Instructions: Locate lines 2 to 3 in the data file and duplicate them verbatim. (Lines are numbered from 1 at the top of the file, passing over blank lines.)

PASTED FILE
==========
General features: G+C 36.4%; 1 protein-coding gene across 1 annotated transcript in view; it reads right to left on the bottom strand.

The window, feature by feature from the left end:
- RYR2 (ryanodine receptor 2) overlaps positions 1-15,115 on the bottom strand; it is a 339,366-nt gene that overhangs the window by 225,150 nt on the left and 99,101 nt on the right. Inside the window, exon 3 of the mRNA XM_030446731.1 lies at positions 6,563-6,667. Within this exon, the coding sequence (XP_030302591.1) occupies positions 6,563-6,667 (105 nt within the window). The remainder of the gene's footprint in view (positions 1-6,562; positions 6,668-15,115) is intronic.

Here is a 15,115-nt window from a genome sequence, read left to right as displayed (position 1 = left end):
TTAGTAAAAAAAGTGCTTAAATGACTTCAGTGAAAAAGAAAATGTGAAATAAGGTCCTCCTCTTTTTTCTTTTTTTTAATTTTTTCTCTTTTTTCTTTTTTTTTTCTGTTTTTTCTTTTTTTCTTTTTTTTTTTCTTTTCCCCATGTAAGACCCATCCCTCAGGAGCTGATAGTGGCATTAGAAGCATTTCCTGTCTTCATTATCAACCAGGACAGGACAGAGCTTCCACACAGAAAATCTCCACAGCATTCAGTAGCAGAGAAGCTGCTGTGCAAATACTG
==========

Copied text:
The window, feature by feature from the left end:
- RYR2 (ryanodine receptor 2) overlaps positions 1-15,115 on the bottom strand; it is a 339,366-nt gene that overhangs the window by 225,150 nt on the left and 99,101 nt on the right. Inside the window, exon 3 of the mRNA XM_030446731.1 lies at positions 6,563-6,667. Within this exon, the coding sequence (XP_030302591.1) occupies positions 6,563-6,667 (105 nt within the window). The remainder of the gene's footprint in view (positions 1-6,562; positions 6,668-15,115) is intronic.